Casey Sugarman, Phobia Specialist/ Behaviorist
Sugarman has been reversing phobias in animals and in people for 18 years.

 

 

Lobster brains make sensible choices too...

 

Free Articles from Willing Results

 

October, 2011

 

What to Get the Invertebrate Who Has Everything...

--(Excerpt from upcoming book)

 

By Casey Sugarman, Behaviorist


Invertebrates can really be the best teachers. In fact, the first people to show me the Motivator in its most straightforward form were the lobsters. Lobsters are angry solitary hermit people, at least when they work 9-5 jobs. When they were handing out personality, lobsters were holding the door. That claw they throw up at you is just an extra thick middle finger. In the absence of pressing business, lobsters just want to be left alone. They don't fall for cheap tricks, and there's no way to sweet talk 'em. I know because everyone around me was trying.

 

Woods Hole, MA is the name of a town, but it happens to be the original Mecca of Marine Biology in the US. The people I hung out with at Marine Biological Laboratories were chemosensory modelers. They had government grants to design robots that could smell very well under water. Think Wiley Coyote buying an Acme Automatic Nose; of course, he would set the dial to a picture of the Road Runner. Now think of that device working under water, and imagine setting the dial to, say, radioactive material…

 

You can imagine the applications, but what you may not know is that smelling under water is a little more bizarre than smelling in air, because currents in water have different flow dynamics than currents in air. Never mind because, as all good computer modelers are apt to do, they just look for a critter who has that talent, they watch that critter do its thing, and then they program the computer to just do the same. There's a little finger crossing too.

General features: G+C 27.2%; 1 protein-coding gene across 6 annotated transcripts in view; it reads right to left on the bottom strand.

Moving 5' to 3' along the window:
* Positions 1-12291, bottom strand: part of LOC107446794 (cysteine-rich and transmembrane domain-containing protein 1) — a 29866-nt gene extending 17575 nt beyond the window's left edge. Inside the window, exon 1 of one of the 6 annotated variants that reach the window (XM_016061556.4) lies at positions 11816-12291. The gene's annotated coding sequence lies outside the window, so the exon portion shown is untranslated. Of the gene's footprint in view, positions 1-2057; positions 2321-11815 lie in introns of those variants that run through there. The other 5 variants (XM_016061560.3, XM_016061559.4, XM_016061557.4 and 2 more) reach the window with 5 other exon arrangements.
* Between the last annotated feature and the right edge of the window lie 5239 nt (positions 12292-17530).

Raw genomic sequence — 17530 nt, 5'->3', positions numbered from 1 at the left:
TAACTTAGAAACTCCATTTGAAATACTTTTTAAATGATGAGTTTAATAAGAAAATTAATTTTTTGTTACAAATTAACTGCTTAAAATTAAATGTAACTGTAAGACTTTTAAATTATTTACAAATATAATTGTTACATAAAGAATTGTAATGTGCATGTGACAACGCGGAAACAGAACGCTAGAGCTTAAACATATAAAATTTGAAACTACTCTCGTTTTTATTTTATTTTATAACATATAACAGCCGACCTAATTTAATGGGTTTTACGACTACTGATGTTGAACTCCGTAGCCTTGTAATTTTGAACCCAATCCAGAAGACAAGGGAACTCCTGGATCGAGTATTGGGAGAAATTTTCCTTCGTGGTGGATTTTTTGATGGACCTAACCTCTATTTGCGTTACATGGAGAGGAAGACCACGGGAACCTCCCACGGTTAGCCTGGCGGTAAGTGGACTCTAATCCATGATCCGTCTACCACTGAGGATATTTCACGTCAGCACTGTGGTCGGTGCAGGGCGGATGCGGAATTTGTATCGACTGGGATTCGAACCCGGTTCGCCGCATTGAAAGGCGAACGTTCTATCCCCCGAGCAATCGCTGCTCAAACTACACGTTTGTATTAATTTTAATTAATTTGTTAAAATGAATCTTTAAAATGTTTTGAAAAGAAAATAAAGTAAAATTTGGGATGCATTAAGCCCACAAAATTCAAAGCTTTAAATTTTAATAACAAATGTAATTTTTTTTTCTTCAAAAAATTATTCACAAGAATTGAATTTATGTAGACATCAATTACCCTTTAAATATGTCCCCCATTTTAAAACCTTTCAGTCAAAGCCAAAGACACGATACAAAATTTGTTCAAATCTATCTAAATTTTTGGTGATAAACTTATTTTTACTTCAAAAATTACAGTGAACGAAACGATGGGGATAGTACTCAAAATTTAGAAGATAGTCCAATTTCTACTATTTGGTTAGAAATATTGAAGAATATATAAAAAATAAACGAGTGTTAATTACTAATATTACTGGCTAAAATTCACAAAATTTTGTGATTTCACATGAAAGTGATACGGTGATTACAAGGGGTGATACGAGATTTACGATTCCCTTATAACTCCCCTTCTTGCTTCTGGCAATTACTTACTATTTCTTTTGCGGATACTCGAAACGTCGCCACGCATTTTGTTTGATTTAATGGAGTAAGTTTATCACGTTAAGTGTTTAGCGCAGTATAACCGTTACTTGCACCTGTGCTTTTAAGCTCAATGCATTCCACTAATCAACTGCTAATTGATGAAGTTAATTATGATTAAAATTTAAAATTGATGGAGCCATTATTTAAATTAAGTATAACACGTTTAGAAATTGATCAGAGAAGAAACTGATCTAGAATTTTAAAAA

Anyway, that was what the very smart people were doing where I was hanging out, and since lobsters are like underwater bloodhounds, and are also easy to come by in New England, they were the critters hired for the gig. The human crew spent most of its time, as is the lot of the scientist, getting rid of variables one by one. The water had to act predictably, so we built a 40-foot laminar flow tank in the basement. It felt like we were building the arc, but this time, all the water was on the inside. Eau de clam (like Bar-B-Q to lobsters) was going to be the smell that flowed down stream, but of course, the computer's cameras had to be able to see the smelly stuff, so we made it and the tank markers glow in a UV light.

 

The setup looked like a sci-fi landing strip for alien craft, and the count down counter was counting down. All the lobster had to do was sniff his way through the glowing plume all the way to the other end to show the computer how to sniff under water. In would go the lobster to his starting gate at the mid-tank mark (gate number 5 for those of you who bet on the ponies) and the race was on!